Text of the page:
Hollis Sigler

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Hollis Sigler
Suzanne Hollis Sigler

March 2, 1948
DiedMarch 29, 2001 (aged 53)
OccupationArtist, educator
Known forAutobiographical art works

Hollis Sigler (1948–2001) was an openly lesbian Chicago-based artist. She died of breast cancer in 2001, at the age of 53.[1]

Early life and education[edit]

Sigler was born Suzanne Hollis Sigler[2] in Gary, Indiana to Philip Sigler and Marilyn Ryan Sigler. Her family moved to Cranbury, New Jersey when she was eleven. She completed grade school and high school there, receiving her diploma from Hightstown High School in 1966.[citation needed]

Sigler was interested in art as a child and began painting in elementary school.[3] She went on to study art at Moore College of Art in Philadelphia, where she was awarded the Bachelor of Arts in 1970; she completed graduate studies at the School of the Art Institute of Chicago, where she received the Master of Fine Arts in 1973. She had early success with a series of photo realist paintings that depicted underwater swimmers[3] but by 1976, in a gesture meant to repudiate what she considered a male-dominated style, she abandoned realism entirely in favor of a faux-naïve approach. Her subject matter, presented in a way that suggested the work of an untutored or naïve artist, focused on a woman's world-view. A tendency toward autobiographical content was evident even at the early stages of what would become her signature style.[3]

Effect of cancer diagnosis and illness on art[edit]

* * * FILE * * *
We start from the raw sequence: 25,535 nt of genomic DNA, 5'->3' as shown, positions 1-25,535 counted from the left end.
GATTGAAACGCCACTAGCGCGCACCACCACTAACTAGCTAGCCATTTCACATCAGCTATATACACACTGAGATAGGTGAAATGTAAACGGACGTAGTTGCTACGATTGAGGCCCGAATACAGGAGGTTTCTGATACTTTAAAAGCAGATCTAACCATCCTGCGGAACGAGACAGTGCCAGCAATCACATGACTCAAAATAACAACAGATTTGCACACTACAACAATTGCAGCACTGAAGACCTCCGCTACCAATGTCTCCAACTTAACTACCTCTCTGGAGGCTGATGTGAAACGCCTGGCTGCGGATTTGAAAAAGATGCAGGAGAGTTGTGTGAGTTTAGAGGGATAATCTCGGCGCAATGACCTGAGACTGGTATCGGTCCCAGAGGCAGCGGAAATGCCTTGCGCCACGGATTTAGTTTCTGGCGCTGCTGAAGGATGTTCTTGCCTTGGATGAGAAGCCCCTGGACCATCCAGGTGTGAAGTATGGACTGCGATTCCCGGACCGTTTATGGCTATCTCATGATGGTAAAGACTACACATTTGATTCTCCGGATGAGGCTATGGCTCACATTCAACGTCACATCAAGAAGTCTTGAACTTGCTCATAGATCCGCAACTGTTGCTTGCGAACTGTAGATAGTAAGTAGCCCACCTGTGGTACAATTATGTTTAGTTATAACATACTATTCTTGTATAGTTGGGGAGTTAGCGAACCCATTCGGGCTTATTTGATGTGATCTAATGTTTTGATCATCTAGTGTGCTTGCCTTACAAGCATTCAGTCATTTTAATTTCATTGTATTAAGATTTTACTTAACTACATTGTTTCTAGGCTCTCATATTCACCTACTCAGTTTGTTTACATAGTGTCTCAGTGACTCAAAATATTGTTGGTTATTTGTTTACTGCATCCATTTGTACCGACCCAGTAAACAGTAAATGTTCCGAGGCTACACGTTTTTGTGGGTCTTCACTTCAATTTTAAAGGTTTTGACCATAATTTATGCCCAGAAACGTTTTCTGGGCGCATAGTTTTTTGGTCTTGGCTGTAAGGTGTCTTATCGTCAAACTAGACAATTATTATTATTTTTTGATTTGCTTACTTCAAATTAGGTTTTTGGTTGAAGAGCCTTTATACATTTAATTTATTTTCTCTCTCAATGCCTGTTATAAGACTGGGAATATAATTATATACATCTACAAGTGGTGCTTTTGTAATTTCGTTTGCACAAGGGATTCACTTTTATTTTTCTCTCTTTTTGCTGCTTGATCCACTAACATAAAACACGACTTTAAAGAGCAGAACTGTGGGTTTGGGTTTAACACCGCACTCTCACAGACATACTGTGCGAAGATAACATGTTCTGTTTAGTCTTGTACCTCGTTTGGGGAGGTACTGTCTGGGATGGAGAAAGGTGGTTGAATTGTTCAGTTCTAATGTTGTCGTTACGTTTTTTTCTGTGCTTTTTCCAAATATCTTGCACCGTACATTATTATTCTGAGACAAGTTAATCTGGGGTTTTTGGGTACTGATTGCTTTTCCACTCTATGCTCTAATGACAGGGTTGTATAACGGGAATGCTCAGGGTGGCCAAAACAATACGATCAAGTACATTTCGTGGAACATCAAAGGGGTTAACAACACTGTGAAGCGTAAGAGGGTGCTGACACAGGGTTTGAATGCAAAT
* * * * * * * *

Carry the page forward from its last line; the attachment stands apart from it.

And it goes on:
Breast cancer ran in Sigler's family; her great-grandmother, Sarah Anna Truitt Ryan, died of the disease and Sigler's own mother, diagnosed with breast cancer in 1983,[3] succumbed to it in April 1995.[4] Sigler received a diagnosis of breast cancer in August 1985. The artist underwent a mastectomy and chemotherapy, but by 1993 the cancer had spread to her bones, pelvis and spine.[5]

Among the first art works dealing with her illness that Sigler produced after her cancer diagnosis was a series of five vitreograph prints. Produced in the fall of 1985 at Littleton Studios in North Carolina, the prints, titled "When Choice isn't Possible", "Forever Unobtainable", "Needing to Make a Change", "She still Dreams of Flying", and "There is Healing to be Done" introduced a darker side to the artist's woman-oriented works. Almost a decade after those works where produced, Sigler noted in a 1994 interview that she thought the images in her paintings would change as she changed; instead, while the content of her work changed, her imagery remained the same.[6]

In an interview published in Chicago's New Art Examiner, Sigler said that she realized that she would eventually die of breast cancer, and this knowledge had changed the way she approached her art.[1] In 1992 she began her series of paintings "Breast Cancer Journal: Walking with the Ghosts of My Grandmothers". Intensely personal, the vividly colored works portray unpeopled scenes where women's clothing (dresses, aprons, corsets, gloves and stockings), furniture (including chairs, beds and vanities) and antique sculptures (including the Nike of Samothrace and the Venus de Milo) are surrogates for the artist. Embued with a life of their own, they enact the emotional responses of the artist to her illness.[5] These paintings could be shockingly forthright. In a review of the 1993 exhibition "The Breast Cancer Journal: Walking with the Ghosts of my Grandmothers" at the National Museum of Women in the Arts, journalist Lee Fleming wrote of the content of one painting in particular:[7]

The glorious Nike of Samothrace, "Winged Victory," stands in armless profile atop a shallow fiery-hued tumulus not unlike a breast. Red rain falls; a bloodied, paving-stone path encirles the mound like a scar. The ground inside and outside this red-gray line is littered with discarded contemporary and antique clothes, all of which share a bleeding cutout where one breast would be ...

The paintings could also embody the artist's vision of the spiritual human being triumphing over the ordeal of breast cancer.[5] Lee Fleming cites "To Kiss the Spirits: Now this is What it is Really Like,"[8] as an example of a painting that "sums up Sigler's struggle in a glorious apotheosis ..."[5]